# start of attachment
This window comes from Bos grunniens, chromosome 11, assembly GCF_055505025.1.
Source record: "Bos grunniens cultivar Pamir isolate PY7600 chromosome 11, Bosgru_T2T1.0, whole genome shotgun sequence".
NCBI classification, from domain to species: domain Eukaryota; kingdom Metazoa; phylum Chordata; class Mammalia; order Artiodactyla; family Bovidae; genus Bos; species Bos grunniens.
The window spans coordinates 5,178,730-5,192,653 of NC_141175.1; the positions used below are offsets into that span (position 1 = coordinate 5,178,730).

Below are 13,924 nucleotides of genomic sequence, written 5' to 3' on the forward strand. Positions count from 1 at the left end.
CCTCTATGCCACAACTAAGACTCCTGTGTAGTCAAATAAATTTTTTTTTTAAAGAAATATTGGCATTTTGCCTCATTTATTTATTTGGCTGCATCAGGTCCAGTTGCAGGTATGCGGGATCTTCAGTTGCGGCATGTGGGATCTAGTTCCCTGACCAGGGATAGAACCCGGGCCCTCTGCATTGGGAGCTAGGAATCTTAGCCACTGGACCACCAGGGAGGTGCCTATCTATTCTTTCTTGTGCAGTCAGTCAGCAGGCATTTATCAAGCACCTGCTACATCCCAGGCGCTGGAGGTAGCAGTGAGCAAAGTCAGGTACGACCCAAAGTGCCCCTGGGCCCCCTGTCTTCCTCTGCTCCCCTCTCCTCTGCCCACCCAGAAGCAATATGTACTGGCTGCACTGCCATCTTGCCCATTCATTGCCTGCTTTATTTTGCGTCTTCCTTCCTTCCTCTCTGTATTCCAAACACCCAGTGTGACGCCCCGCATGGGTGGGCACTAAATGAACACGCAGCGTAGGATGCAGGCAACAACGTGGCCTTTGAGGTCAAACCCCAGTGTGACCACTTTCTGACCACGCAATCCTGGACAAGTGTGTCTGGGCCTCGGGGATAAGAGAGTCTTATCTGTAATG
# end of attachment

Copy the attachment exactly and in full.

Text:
This window comes from Bos grunniens, chromosome 11, assembly GCF_055505025.1.
Source record: "Bos grunniens cultivar Pamir isolate PY7600 chromosome 11, Bosgru_T2T1.0, whole genome shotgun sequence".
NCBI classification, from domain to species: domain Eukaryota; kingdom Metazoa; phylum Chordata; class Mammalia; order Artiodactyla; family Bovidae; genus Bos; species Bos grunniens.
The window spans coordinates 5,178,730-5,192,653 of NC_141175.1; the positions used below are offsets into that span (position 1 = coordinate 5,178,730).

Below are 13,924 nucleotides of genomic sequence, written 5' to 3' on the forward strand. Positions count from 1 at the left end.
CCTCTATGCCACAACTAAGACTCCTGTGTAGTCAAATAAATTTTTTTTTTAAAGAAATATTGGCATTTTGCCTCATTTATTTATTTGGCTGCATCAGGTCCAGTTGCAGGTATGCGGGATCTTCAGTTGCGGCATGTGGGATCTAGTTCCCTGACCAGGGATAGAACCCGGGCCCTCTGCATTGGGAGCTAGGAATCTTAGCCACTGGACCACCAGGGAGGTGCCTATCTATTCTTTCTTGTGCAGTCAGTCAGCAGGCATTTATCAAGCACCTGCTACATCCCAGGCGCTGGAGGTAGCAGTGAGCAAAGTCAGGTACGACCCAAAGTGCCCCTGGGCCCCCTGTCTTCCTCTGCTCCCCTCTCCTCTGCCCACCCAGAAGCAATATGTACTGGCTGCACTGCCATCTTGCCCATTCATTGCCTGCTTTATTTTGCGTCTTCCTTCCTTCCTCTCTGTATTCCAAACACCCAGTGTGACGCCCCGCATGGGTGGGCACTAAATGAACACGCAGCGTAGGATGCAGGCAACAACGTGGCCTTTGAGGTCAAACCCCAGTGTGACCACTTTCTGACCACGCAATCCTGGACAAGTGTGTCTGGGCCTCGGGGATAAGAGAGTCTTATCTGTAATG